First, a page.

Company profile: Charnwood Molecular is more than a run-of-the-mill contract synthesis provider
Contract organic synthesis is a competitive business. Service companies in China and India offer their skills at prices it can be difficult for western firms to compete with, and even though their prices are now rising, it can be difficult to persuade customers to look past the bottom line. So how does a company stand out from the crowd?
‘What we have on our side are communication and speed,’ says Mike McKenzie, head of operations at Charnwood Molecular, which has labs in Loughborough and Nottingham, UK. ‘We’re a global company that can respond quickly, and there’s no delay with things like shipping and getting things through Customs.’
But perhaps Charnwood’s biggest differentiator is its recent collaboration with French biotech firm Hybrigenics. With funding from the Eurostars programme, the two companies have developed a unique method for looking at how small molecules bind to proteins.
Baiting the trap
The Yeast-Chemical-Hybrid (YChemH) system links protein binding to genetic transcription machinery in modified yeasts, explains Charnwood’s Sylvain Blanc. The yeast is cultured in the absence of key amino acid histidine, so will only grow if its own histidine synthesis genes are expressed. Hybrigenics has developed a way to build libraries of potential target protein fragments (the ‘prey’) fused to the transcription factors that turn on those genes, as well as a set of anchor proteins that bind to the appropriate sequences of DNA to hold the transcription machinery in place.
To actually turn on transcription, the DNA-binding anchor protein needs to be joined up to the transcription factors. That’s where the small molecules come in. Charnwood takes the molecule of interest and links it to an appropriate molecule to bind to the anchor protein. This then acts as ‘bait’ for the prey proteins attached to the transcription machinery. When the bait molecule binds to its prey, it activates transcription and the yeast grows, giving an easy way to link molecules to their targets.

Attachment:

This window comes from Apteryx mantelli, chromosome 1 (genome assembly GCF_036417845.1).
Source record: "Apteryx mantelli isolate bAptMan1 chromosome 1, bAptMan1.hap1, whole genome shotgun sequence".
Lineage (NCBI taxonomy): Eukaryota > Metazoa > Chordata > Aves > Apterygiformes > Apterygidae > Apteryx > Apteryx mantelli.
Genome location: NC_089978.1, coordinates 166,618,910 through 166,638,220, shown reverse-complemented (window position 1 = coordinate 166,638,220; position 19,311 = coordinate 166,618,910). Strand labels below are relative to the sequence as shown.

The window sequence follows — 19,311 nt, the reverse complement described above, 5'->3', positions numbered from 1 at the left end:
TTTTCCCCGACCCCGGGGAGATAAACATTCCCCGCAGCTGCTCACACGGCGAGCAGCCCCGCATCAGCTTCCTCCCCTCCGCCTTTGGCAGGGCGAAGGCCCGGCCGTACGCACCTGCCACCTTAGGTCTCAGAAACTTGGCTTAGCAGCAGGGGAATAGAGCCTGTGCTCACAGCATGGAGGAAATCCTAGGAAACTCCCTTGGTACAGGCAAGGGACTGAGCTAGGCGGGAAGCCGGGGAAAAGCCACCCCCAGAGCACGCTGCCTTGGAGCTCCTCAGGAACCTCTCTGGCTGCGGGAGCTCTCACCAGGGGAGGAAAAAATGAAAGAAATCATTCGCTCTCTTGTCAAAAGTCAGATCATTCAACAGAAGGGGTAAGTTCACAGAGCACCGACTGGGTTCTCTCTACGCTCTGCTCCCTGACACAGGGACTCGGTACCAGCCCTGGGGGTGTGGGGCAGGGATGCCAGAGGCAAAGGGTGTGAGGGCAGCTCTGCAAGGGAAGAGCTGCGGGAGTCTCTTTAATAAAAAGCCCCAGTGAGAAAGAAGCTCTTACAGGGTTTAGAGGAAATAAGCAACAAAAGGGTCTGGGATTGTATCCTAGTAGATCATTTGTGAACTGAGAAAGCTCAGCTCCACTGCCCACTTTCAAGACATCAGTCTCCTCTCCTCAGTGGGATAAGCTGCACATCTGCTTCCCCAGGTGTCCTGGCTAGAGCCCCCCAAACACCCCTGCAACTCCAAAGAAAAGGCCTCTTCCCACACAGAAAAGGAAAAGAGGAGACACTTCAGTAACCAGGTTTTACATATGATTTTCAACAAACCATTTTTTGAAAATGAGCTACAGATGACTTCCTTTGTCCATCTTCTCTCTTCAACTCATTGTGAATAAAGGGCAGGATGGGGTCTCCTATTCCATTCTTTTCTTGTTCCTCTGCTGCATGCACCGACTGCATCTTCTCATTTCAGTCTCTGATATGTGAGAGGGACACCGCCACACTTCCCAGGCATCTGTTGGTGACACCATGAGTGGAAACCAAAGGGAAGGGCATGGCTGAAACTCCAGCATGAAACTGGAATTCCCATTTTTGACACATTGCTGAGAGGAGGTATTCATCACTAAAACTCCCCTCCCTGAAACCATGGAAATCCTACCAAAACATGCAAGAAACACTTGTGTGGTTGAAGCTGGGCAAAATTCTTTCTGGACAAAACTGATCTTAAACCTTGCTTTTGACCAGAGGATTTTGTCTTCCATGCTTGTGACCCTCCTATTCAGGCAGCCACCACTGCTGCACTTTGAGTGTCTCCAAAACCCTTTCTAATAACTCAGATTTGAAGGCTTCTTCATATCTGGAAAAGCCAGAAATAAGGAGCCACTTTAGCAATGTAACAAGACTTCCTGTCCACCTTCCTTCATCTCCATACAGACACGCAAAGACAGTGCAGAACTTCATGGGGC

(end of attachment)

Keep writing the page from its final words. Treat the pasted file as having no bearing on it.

‘The anchor we use, the length and type of linker, and the site and method of how we join it to the bait molecule can all have an effect on how successful the screening is,’ says Blanc. The two companies will consult with clients to work out the best options for each molecule, then repeat the screen a few times with different linkers and attachment sites.
The big advantage of the YChemH system is that it can be used for a variety of purposes. ‘If you know a molecule is active but not how it works, we can identify the target that gives it its activity,’ says Blanc. ‘But we can also identify any off-target binding that might lead to side effects. We can look for new targets to repurpose existing drugs.’ There are chromatographic and mass spectroscopy-based methods for doing the same kind of thing, but they are expensive and take much longer, he adds.
Charnwood was originally spun out from Loughborough University by Steve Allin (now at Nottingham Trent University) and Philip Page (now at the University of East Anglia). The business focused on polymer-supported catalysts, but soon progressed to offer contract synthesis services. In 2012, the company expanded into laboratory space in Nottingham’s BioCity small business incubator. ‘I used to work in this building when it was Boots pharmaceuticals, so it’s nice to come back,’ says Paul Bradley, site leader at Nottingham and head of medicinal chemistry.
Being in BioCity has significant advantages, explains Bradley. ‘We have flexible lab space, so if we take on a big contract we can expand very easily, but we don’t have to keep it running when we’re not using it.’ Charnwood can also take advantage of shared facilities within the complex, and make the most of the specialist services - such as chiral separations and biological screening - offered by other partner companies onsite.
The ever-changing flow of different projects keeps Charnwood’s chemists on their toes. ‘We’ve ended up working with all sorts of companies, some of whom we never thought would do chemistry,’ says McKenzie. ‘Our expertise in synthetic organic chemistry and medicinal chemistry makes us a valuable partner to support discovery research in life science companies. But we also provide our synthetic services to many other industries, from fragrances to photoelectronics.’
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